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my overly accurate alignment checking procedure

Started by Ken S, November 14, 2023, 05:14:14 PM

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Ken S

One of the reasons I like the text up grinding wheel mounting procedure demonstrated by Wolfgang is that it seems adequately accurate without being overly accurate. I define "overly accurate" as adding needless complications without adding practical benefits. The alignment procedure I devised is overly accurate. It is too cumbersome to be useful, especially with multiple grinding wheels. It will not be part of "my custom".


John Hancock Sr

Quote from: Ken S on November 14, 2023, 05:14:14 PMI define "overly accurate" as adding needless complications without adding practical benefits.

Completely agree. My test is "does it do the job". If it does (or in most cases even better) then it really is good enough.

Not to say I cannot improve my technique.

1. Shapen
2. Observe the results
3. Examine my technique to see if it can improve
4. Modify my technique
5. Goto 1.

I can always do better. The last time I sharpened my planer blades I was not happy so next time I will try and improve my technique. Also try to avoid running boards with nails through the planner :(

Ken S


I agree with your idea about something doing the job. I agree even more if something can get the job done better.

When I was first developing the kenjig, I used no math. My simple "by eye" measurement, while not exact, was consistent and repeatable. Then Dutchman posted his Grinding Angle tables, based on solid mathematics. these were a quantum leap better than my simple method. Once I figured out how to use them, they worked much better for me and did not complicate things. (My last math class was in high school in 1968, so getting started was a bit slow.)

While Dutchman's tables were a genuine improvement, my shaft alignment procedure just complicated things.



I'm afraid that I'm not familiar with your shaft alignment procedure. Could you be so kind to guide me to the place where it is described?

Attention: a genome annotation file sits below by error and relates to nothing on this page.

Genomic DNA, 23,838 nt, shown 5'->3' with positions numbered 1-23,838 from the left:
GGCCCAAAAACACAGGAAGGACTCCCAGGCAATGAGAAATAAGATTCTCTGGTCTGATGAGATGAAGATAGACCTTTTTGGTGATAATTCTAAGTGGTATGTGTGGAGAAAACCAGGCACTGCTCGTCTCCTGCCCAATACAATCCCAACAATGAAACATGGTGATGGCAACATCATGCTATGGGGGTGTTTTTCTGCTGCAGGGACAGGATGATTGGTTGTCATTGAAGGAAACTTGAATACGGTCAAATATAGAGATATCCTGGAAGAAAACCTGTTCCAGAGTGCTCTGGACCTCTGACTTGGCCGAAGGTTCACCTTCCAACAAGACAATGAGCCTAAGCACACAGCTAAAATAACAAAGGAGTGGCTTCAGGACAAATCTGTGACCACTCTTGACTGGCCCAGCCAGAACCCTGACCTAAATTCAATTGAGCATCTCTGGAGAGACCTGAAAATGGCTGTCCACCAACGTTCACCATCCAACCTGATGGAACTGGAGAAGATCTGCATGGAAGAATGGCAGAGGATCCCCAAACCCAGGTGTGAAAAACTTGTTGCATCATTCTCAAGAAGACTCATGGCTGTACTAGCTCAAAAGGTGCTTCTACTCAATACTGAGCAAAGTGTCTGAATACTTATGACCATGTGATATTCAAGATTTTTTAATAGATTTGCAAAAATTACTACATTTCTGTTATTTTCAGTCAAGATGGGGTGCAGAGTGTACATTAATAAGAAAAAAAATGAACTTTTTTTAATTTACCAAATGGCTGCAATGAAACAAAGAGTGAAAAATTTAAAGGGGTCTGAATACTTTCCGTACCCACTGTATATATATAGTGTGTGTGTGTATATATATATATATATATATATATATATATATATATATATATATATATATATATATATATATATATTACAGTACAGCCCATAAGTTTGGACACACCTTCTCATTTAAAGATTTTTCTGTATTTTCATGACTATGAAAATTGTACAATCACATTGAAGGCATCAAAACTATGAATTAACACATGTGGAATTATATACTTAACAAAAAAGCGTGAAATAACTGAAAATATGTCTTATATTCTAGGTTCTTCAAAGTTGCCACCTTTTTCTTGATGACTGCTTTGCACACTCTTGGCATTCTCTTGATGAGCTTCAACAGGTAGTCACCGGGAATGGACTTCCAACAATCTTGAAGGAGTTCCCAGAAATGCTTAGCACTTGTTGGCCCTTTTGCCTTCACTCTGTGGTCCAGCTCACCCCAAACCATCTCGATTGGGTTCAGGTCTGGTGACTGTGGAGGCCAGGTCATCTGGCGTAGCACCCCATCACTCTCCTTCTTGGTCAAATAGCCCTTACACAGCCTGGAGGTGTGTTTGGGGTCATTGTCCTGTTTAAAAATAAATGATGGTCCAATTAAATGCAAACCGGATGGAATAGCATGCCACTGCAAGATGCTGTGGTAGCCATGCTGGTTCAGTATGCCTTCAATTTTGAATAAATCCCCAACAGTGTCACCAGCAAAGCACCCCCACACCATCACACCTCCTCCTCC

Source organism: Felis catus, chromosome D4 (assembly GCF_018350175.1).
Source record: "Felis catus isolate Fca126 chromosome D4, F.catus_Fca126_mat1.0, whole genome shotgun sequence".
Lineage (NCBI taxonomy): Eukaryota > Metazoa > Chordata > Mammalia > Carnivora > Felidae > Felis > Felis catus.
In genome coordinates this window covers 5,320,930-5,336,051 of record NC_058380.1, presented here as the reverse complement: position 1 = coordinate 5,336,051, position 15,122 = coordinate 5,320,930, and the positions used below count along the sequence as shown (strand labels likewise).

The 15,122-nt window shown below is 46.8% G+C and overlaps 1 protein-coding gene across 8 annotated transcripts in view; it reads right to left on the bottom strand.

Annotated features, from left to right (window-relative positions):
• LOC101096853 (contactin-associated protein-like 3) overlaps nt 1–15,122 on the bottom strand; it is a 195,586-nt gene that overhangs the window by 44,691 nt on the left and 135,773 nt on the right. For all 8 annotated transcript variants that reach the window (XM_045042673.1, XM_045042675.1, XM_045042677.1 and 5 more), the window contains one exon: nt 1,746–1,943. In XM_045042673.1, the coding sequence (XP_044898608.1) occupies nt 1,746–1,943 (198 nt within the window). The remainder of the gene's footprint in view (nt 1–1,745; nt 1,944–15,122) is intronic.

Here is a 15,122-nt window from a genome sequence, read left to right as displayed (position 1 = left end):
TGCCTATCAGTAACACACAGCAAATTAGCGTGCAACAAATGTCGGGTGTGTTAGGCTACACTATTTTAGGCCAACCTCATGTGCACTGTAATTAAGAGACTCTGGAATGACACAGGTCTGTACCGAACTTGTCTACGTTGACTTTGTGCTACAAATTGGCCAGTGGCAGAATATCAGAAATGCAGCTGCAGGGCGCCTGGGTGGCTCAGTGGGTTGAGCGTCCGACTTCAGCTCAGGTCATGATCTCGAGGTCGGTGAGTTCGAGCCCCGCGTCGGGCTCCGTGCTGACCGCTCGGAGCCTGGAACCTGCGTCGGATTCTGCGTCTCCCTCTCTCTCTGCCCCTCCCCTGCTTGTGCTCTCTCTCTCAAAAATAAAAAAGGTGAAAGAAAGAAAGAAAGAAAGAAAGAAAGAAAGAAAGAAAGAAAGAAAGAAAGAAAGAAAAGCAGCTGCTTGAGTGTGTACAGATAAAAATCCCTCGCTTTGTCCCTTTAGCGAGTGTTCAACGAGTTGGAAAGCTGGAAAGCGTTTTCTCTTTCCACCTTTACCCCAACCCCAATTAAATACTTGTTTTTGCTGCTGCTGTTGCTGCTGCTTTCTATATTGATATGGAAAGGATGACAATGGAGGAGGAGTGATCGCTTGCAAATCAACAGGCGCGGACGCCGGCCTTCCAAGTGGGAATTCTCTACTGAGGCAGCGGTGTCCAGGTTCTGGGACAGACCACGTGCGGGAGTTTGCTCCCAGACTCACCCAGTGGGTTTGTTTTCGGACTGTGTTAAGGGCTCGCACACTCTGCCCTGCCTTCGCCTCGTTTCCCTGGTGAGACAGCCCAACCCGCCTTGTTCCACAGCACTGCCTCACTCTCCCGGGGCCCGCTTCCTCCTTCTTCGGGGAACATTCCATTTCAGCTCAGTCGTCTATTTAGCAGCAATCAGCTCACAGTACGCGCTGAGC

Ken S

Since you ask, I will explain my overly complicated shaft alignment procedure.

Instead of using the grinding wheel end of the shaft, like the text up method Wolfgang demonstrates, I started with the honing wheel (dry) end of the shaft. The rubber drive wheel and leather honing wheel (or composite wheel) are secured to the shaft with holes and short studs. On the T8, there are three of each, allowing for three possible combinations.

Start out by selecting which stud/ hole combination will be used with the drive wheel. Secure the drive wheel and place a Sharpie mark vertically above the shaft on the drive wheel. Do the same with the honing wheel, making sure the vertical line is visible on the outside of the honing wheel. As long as the outside line is above and vertical, the shaft will always be in the same orientation.

At this point, just use the text up orientation of the grinding wheel. This makes the entire shaft in constant alignment.

Now, the reasons this only adds needless complications: It becomes excessively complicated with multiple grinding wheels. Also, the Tormek main shaft on all models is made of machined 12mm diameter steel. There is very little chance that it would be bent. I think our precision alignment testing is better used elsewhere.

I recommend hitting the delete key with this idea.